Countries, terrorist groups, and various shady actors have developed their information warfare capabilities into an effective weapon. They are counting on you to be a sucker – Jim & Mike will help calibrate your BS detector to keep them from wielding active influence measures against you.
Admit it, people like us tend to be “tactical” hoarders. But if you want your gear to actually be functional when the time comes that you need to use it, you have to put hands on it from time to time. Make sure your screws are thread locked, check your zero on your optics, pack enough water and socks, etcetera. Like any TacTangents episode it’s not just about your gear. This also has a lot to do with things like leadership, personal responsibility, and risk management.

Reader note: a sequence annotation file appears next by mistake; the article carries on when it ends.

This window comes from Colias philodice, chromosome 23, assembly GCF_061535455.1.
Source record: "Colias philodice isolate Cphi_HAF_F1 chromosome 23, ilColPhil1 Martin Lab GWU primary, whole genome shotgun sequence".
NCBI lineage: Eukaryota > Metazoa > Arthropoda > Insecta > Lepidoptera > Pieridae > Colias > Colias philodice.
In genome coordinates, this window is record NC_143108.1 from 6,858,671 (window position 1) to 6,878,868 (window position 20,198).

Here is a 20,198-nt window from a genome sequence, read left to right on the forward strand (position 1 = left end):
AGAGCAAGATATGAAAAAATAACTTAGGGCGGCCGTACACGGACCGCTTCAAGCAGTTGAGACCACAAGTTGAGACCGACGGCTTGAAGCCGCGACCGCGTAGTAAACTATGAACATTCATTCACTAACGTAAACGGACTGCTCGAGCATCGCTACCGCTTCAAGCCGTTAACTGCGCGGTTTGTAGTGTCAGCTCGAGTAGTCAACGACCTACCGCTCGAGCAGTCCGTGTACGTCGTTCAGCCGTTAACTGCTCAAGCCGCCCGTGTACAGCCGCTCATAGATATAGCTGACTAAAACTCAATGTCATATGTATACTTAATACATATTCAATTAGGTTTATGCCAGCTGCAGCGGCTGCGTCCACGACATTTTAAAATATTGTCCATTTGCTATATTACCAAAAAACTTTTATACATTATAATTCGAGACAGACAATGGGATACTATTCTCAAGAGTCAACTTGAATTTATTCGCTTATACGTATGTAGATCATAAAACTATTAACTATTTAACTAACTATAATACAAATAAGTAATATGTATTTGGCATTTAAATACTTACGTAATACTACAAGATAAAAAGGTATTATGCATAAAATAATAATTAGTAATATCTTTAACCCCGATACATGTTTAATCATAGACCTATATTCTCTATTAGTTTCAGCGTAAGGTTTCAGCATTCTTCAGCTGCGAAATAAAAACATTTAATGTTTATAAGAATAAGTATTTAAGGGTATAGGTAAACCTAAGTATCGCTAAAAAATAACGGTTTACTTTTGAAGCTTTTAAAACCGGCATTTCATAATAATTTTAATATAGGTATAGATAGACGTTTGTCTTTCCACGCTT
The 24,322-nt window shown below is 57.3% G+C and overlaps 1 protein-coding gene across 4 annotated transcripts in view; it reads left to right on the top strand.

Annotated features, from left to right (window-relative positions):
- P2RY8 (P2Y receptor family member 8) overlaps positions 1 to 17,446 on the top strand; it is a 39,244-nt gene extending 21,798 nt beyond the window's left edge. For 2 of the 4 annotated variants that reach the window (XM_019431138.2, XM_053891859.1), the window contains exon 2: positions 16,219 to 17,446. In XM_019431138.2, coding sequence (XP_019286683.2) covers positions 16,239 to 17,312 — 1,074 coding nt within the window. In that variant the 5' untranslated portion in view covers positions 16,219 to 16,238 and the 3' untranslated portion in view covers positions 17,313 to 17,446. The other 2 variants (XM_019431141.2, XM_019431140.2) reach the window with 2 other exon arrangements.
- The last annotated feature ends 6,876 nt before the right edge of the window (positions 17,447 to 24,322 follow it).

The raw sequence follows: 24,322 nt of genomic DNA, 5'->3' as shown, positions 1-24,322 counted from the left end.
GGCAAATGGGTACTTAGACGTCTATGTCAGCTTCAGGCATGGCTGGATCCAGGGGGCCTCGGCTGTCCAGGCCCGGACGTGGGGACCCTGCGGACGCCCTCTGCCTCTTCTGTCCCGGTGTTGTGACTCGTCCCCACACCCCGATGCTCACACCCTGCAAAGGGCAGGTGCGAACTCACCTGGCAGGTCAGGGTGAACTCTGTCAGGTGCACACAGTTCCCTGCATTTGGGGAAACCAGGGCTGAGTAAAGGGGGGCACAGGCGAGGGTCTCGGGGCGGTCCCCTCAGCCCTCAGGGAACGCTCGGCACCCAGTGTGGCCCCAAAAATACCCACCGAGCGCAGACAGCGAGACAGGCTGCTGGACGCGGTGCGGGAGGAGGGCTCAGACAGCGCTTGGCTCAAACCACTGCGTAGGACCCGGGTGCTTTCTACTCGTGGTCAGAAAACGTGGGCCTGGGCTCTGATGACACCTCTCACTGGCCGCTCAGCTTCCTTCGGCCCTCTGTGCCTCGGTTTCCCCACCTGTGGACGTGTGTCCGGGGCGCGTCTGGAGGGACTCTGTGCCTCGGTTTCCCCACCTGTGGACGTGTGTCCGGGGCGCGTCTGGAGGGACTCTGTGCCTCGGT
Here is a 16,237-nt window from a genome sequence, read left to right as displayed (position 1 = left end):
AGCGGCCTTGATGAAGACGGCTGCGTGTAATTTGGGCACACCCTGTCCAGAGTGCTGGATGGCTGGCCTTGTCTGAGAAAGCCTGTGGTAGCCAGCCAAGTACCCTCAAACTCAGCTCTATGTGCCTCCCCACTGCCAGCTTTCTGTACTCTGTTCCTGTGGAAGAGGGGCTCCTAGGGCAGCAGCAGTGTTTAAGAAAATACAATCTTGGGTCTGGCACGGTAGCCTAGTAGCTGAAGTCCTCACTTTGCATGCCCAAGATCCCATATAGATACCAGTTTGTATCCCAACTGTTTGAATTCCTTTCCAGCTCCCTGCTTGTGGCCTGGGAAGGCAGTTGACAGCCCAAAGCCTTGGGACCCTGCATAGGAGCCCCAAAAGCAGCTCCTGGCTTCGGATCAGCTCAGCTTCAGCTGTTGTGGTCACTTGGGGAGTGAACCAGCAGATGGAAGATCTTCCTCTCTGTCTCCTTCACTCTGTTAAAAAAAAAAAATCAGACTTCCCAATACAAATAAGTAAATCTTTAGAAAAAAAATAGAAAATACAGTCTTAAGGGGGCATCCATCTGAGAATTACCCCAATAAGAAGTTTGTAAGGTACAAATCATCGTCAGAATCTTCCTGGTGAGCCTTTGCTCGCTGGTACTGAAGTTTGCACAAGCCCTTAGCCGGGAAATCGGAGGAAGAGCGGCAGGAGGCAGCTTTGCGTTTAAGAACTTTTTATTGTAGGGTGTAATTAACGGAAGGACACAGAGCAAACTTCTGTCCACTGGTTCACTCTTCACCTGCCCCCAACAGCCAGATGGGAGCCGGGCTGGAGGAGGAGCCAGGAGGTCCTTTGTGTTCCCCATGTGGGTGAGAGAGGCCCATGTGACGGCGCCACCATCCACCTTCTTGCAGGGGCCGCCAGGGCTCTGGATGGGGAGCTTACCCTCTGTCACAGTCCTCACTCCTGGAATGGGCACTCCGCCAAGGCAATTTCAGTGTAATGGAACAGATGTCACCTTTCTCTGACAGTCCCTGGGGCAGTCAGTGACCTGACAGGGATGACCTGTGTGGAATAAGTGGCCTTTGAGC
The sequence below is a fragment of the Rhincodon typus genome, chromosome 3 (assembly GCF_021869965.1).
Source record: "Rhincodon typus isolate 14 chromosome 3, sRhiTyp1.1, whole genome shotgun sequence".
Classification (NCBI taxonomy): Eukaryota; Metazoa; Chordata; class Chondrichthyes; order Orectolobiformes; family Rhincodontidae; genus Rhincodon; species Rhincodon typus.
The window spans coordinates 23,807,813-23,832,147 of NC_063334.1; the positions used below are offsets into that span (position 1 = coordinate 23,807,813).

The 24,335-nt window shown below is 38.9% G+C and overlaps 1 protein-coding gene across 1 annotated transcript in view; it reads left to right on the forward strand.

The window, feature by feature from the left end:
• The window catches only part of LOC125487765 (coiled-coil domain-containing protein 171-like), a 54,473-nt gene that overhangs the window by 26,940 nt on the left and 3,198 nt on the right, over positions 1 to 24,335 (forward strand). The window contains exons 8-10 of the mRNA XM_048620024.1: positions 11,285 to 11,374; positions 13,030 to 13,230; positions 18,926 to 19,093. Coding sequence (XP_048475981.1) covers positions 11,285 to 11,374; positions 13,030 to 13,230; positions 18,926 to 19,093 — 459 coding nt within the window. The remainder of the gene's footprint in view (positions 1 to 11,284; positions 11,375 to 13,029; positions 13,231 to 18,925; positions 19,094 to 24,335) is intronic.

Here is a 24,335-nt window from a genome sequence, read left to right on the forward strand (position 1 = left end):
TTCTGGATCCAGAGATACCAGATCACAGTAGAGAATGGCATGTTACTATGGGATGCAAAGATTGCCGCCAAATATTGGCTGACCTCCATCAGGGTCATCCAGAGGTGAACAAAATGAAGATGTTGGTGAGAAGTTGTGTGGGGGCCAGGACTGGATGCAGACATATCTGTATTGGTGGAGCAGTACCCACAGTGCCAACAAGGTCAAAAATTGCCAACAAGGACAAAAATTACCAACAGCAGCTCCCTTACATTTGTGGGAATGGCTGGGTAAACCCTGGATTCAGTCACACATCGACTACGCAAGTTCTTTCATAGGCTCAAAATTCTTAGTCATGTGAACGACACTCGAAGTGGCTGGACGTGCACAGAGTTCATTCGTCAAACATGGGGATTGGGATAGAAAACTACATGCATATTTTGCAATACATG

“Bright Lights and Cold Steel:” An Intro to Tactical Combat Casualty Care and Pre Hospital Trauma Medicine
Learning about emergency medical care is more complicated than knowing how to slap on a tourniquet and a chest seal. Understanding the importance of getting your patient to a trauma center (“Bright lights and cold steel”) is a good first step in establishing priorities of work when minutes and seconds matter to a person who is seriously wounded. This episode is a starting point to help steer your training and treatment philosophy for trauma medicine. Listen now to learn more.
“Noner” shares some real talk about training fallacies and mental preparation for combat. Mike Pannone of CTT Solutions spent years as a Recon Marine, Special Forces Soldier, and SFOD-D Operator. After losing an eye from a blast injury he medically retired and worked as a high-risk contractor overseas and now spends most of his time training people all over the world. “Noner” shares some pearls of wisdom related to mental conditioning, theories and assumptions in tactics, and skills competence.